The Ictu fears that such a threshold “increases the incentive to keep wages below the earnings threshold so as to avoid the obligation to contribute to their employee’s pension pot”. As a result, it argues that there should be no lower income threshold.

Insurance Ireland has also called for a bonus, similar to the 1,000 New Zealand dollar (€600) “KickStart” bonus, which was originally offered in Kiwisaver, for certain low income earners, to be part of the scheme.

Potential for higher contribution rates

The proposed Government contribution of €1 for every €3 the worker saves under auto-enrolment is equivalent to a state subsidy of 33 per cent, or tax relief of 25 per cent.

However, this puts the scheme at odds with tax relief arrangements on existing private occupational pension schemes in Ireland, which gives workers on the standard rate on income tax relief at 20 per cent, and those on the higher rate of tax, relief at 40 per cent. It will be more attractive for those paying tax at the standard rate but very much less attractive for those on the higher rate.

As such, Ictu wants the State contribution increased to €1 for every €2.50 a worker saves, as this would “mirror the value of the current 40 per cent tax-relief arrangement”.


Another area where there is some confusion is what happens to your pension in retirement. At present, the message is that savers will be allowed to withdraw 100 per cent of their pension pot upon retirement – although the plan is that some form of drawdown facility will be introduced over time.

Insurance Ireland, however, argues that this is inappropriate and there should be certainty at the outset.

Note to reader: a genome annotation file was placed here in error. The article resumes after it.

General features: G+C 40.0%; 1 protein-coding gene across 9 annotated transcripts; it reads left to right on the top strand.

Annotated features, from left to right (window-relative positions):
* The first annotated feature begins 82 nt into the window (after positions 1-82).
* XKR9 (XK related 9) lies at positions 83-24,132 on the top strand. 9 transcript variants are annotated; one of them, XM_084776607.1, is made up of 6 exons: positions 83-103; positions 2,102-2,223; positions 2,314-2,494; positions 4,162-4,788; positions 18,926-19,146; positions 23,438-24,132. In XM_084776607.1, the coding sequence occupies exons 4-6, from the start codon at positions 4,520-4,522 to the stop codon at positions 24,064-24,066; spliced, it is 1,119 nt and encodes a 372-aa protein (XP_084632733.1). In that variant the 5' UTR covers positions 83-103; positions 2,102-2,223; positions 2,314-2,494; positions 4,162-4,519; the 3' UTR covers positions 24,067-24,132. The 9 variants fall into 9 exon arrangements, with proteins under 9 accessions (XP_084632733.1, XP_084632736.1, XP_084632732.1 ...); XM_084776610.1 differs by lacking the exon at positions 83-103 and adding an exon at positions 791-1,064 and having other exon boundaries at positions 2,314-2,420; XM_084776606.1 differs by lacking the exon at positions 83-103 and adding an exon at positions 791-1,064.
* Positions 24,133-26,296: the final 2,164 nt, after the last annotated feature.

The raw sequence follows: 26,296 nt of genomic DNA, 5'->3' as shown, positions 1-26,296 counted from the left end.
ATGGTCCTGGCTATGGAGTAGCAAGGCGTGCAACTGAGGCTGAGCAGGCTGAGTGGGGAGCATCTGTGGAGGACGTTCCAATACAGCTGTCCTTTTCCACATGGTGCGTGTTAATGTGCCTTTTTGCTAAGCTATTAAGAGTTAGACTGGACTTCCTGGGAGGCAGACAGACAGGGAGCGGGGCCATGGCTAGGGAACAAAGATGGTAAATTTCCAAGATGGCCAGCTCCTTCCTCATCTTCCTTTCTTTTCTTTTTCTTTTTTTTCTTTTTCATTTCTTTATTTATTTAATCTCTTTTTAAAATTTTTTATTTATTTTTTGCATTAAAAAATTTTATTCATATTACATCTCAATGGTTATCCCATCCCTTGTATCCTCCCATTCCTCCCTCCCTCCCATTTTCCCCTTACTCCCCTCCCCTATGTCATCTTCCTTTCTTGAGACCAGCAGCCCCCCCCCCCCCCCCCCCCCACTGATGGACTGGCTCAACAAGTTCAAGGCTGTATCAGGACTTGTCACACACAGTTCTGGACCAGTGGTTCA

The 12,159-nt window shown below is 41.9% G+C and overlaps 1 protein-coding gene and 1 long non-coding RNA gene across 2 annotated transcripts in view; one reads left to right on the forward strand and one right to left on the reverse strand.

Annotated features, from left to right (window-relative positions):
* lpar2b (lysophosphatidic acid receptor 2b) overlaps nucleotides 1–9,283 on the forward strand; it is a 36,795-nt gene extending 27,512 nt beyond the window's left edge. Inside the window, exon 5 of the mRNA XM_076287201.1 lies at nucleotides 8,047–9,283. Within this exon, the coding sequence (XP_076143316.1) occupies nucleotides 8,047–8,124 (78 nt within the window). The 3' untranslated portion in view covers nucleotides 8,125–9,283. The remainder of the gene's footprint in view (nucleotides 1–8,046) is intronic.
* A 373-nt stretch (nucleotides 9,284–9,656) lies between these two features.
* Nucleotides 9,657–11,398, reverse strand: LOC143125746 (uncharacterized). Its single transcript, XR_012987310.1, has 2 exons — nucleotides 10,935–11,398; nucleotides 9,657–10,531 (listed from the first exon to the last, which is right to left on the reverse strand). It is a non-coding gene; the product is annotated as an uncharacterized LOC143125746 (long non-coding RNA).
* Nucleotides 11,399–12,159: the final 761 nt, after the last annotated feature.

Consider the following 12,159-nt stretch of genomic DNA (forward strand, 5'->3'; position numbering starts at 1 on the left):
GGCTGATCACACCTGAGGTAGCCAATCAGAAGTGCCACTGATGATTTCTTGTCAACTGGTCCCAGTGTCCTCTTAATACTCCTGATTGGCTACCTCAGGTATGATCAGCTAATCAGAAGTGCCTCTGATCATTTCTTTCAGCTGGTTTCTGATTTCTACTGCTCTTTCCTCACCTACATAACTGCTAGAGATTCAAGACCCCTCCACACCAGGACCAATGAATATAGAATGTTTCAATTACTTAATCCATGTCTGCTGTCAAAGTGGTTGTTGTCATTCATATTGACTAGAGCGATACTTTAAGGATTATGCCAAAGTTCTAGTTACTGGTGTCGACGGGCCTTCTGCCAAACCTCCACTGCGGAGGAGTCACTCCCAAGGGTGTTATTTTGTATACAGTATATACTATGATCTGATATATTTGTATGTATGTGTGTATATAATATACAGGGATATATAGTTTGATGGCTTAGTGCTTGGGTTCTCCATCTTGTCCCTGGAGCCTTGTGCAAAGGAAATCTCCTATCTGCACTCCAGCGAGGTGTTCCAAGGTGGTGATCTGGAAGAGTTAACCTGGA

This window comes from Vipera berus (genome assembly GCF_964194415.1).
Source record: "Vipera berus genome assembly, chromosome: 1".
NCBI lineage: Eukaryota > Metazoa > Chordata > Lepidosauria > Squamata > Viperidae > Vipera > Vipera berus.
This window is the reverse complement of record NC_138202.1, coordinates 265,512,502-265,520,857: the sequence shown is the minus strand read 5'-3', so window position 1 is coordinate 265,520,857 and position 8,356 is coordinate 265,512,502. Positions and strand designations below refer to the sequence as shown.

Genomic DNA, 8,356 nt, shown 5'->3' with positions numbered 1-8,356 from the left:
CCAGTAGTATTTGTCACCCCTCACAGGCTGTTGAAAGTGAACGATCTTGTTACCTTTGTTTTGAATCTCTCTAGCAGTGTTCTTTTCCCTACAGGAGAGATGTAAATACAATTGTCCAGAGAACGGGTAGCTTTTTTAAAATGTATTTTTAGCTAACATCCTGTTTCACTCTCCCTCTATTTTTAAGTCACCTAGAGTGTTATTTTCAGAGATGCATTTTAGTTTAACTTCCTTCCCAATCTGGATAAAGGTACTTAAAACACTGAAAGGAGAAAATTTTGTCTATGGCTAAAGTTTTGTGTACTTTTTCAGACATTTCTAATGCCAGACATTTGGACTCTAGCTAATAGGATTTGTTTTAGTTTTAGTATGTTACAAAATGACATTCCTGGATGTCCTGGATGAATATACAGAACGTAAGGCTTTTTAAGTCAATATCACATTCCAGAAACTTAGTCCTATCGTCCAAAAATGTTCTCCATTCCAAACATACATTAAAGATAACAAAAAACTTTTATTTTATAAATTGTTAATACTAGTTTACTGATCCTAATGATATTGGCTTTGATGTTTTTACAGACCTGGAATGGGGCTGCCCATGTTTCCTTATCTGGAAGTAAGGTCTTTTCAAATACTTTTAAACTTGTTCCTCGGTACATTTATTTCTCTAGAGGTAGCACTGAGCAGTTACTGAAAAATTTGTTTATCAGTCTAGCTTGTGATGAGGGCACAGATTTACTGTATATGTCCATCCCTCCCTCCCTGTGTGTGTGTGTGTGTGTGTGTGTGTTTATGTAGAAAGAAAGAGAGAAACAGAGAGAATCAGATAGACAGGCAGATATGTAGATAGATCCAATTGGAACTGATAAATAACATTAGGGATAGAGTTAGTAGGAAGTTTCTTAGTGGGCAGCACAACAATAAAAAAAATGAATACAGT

Brokers Ireland is concerned that a 100 per cent lump sum would not provide a retirement income, ‘and may indeed lead to some participants spending the full fund within a short period’

“The launch of the AE system will be the biggest pension event in the history of the State and communicating on this temporary basis will create expectations which will be hard to shift when the structure changes to accommodate drawdown,” the group says.

It suggests that savers be given the option of a 25 per cent lump-sum, with 75 per cent of their fund moving into a drawdown product such as an Approved Retirement Fund (ARF) or an annuity.

Annuities could be provided by the State, Ictu argues, as this would presumably offer a better rate for retiring savers than what might be achieved on the open market.

For its part, Brokers Ireland, which represents insurance brokers, is concerned that a 100 per cent lump sum would not provide a retirement income, “and may indeed lead to some participants spending the full fund within a short period”.

Access and death

Under the current proposals, savers will be able to access their auto-enrolment retirement funds at the same age they get access to the State pension – so typically 66.

However, Brokers Ireland argues that all other pension-product benefits can be taken from at least age 60, and that the rules under AE should be the same.

“Aligning normal access to AE savings at the State pension age puts the AE scheme at odds with other retirement savings schemes and products, where, in general, access to funds it allowed from at least 60 onwards (or from 50 onwards in some cases). Therefore, the minimum AE scheme access age should be 60,” the group argues.

Another issue is with regard to what happens in the event of death. Brokers Ireland notes confusion over how a person’s AE fund, payable in the event of their death before benefits have been taken, is to be taxed. The group says it appears that it will both be subject to PAYE, but also “might be taxed as if paid to the AE participant on retirement and hence potentially tax-free”.

In any case, it argues, either proposal is at odds with the treatment of current pension products such as personal retirement savings accounts (PRSAs) and retirement annuity contracts (RACs), where, on death before benefits are drawn, the full, accumulated fund is paid out to the deceased’s estate tax-free.

“The AE scheme should adopt a similar approach, as otherwise death in the AE scheme before benefits are taken would impose a financial tax penalty on next of kin, which would not apply if the AE participant survived to retirement to take their AE funds or if they had saved for retirement through a PRSA product,” the group says.